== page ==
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Long ago when the word was young, an old Lakota spiritual leader was on a high mountain and had a vision. In his vision, Iktomi, the great trickster and teacher of wisdom, appeared in the form of a spider. Iktomi spoke to him in a sacred language. As he spoke, Iktomi the spider picked up the elder’s willow hoop which had feathers,horsehair, beads and offerings on it, and began to spin a web.

He spoke to the elder about the cycles of life; how we begin our lives as infants, move on through childhood and on to adulthood. Finally we go to old age where
we must be taken care of as infants, completing the cycle. “But,” Iktomi said as he continued to spin his web, “in each time of life there are many forces; some
good and some bad. If you listen to the good forces, they will steer you in the right direction. But, if you listen to the bad forces, they’ll steer you in the wrong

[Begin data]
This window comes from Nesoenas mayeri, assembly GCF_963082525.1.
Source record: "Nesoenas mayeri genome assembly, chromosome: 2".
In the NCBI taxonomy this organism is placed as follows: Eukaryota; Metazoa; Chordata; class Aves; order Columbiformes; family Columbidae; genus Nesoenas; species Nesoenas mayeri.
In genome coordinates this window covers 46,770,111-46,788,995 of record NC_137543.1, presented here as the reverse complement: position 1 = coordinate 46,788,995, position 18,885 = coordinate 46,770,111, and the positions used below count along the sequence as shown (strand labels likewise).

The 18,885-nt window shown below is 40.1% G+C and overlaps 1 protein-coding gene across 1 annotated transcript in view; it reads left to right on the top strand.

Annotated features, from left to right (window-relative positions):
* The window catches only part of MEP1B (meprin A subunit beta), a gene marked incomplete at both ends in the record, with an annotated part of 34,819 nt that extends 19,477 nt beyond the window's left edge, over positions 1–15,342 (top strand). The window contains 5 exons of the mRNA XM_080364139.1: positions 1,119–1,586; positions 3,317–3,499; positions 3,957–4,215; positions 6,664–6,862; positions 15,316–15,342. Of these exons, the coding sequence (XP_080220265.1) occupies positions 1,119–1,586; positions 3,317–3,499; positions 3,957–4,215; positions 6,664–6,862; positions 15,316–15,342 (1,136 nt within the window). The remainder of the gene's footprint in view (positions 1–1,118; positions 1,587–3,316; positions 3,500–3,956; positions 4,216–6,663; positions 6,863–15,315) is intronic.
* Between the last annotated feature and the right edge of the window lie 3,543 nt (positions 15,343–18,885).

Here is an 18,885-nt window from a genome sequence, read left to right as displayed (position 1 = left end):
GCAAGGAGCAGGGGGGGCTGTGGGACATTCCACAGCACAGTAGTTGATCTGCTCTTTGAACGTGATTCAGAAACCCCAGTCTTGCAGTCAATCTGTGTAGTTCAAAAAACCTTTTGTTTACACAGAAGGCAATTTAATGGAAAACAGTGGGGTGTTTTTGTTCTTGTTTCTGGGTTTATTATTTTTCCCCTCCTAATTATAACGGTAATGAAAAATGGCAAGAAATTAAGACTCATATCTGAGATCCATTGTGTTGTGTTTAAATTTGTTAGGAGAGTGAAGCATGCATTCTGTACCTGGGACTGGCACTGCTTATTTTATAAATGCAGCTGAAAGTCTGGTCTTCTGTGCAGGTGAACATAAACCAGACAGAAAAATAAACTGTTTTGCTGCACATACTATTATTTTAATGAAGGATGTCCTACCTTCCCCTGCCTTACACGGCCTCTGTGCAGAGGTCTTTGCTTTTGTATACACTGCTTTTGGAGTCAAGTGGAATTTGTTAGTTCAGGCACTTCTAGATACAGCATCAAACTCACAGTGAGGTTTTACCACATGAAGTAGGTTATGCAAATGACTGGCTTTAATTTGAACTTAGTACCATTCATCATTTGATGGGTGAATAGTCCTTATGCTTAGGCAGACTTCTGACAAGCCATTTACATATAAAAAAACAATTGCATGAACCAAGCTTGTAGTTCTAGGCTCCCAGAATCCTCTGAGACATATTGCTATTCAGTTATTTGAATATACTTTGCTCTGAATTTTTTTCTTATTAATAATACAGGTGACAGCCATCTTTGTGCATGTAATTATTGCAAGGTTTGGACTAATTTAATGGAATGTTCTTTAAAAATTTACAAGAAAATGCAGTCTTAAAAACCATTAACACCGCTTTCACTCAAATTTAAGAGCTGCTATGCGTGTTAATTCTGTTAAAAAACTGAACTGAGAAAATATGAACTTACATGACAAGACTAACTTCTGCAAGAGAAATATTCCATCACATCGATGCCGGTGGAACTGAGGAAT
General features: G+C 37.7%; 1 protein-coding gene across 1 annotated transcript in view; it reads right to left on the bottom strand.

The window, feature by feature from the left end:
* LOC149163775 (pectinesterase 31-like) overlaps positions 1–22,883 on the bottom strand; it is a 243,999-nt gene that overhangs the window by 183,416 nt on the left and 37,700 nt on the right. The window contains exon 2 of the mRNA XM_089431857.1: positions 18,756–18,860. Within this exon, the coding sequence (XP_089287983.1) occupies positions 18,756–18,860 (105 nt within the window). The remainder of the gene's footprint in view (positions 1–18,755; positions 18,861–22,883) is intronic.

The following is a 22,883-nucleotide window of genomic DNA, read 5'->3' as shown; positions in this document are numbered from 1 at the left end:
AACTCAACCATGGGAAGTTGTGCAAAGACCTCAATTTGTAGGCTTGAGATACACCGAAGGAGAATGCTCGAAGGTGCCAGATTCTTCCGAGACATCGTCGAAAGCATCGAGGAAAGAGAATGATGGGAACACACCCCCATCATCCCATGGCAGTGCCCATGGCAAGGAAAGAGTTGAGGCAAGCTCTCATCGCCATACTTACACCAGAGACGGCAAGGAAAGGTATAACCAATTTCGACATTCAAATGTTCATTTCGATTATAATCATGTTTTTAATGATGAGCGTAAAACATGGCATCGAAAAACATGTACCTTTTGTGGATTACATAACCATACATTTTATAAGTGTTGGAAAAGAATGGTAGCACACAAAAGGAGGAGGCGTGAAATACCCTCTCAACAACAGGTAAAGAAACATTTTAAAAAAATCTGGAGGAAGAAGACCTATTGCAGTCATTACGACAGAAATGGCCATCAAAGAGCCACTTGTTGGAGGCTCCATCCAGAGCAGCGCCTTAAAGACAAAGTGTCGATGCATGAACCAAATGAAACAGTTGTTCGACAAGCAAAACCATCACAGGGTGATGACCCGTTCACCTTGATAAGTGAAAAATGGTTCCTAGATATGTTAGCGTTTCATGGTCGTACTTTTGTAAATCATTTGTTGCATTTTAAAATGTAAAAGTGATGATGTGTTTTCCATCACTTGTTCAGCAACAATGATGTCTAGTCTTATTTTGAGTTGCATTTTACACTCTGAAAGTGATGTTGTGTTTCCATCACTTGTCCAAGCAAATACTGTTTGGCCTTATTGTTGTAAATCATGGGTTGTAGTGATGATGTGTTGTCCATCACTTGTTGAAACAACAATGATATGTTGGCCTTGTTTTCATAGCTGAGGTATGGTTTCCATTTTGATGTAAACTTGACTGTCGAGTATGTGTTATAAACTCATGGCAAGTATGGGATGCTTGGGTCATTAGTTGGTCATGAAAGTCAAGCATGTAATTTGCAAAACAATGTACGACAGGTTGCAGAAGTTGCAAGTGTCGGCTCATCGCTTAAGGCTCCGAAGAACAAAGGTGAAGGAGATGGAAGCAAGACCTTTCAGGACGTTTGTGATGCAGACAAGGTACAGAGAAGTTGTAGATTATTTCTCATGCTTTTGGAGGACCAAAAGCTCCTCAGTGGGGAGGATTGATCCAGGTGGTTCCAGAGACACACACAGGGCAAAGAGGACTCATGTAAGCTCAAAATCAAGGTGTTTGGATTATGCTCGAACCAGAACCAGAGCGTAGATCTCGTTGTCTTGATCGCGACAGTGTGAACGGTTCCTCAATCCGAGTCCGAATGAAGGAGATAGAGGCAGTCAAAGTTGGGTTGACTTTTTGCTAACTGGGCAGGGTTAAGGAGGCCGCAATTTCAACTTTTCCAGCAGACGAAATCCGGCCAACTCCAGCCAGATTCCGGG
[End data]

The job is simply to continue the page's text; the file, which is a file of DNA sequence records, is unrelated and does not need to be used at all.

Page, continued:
direction and may hurt you. So these forces can help, or can interfere with the harmony of Nature. While the spider spoke, he continued to weave his web.

When Iktomi finished speaking, he gave the elder the web and said, “The web is a perfect circle with a hole in the center. Use the web to help your people reach
their goals, making good use of their ideas, dreams and visions. If you believe in the great spirit, the web will catch your good ideas and the bad ones will go
through the hole.” The elder passed on his vision to the people and now many Indian people hang a dream catcher above their bed to sift their dreams and
visions. The good is captured in the web of life and carried with the people, but the evil in their dreams drops through the hole in the center of the web and are
no longer a part of their lives. It’s said that the dream
catcher holds the destiny of the future.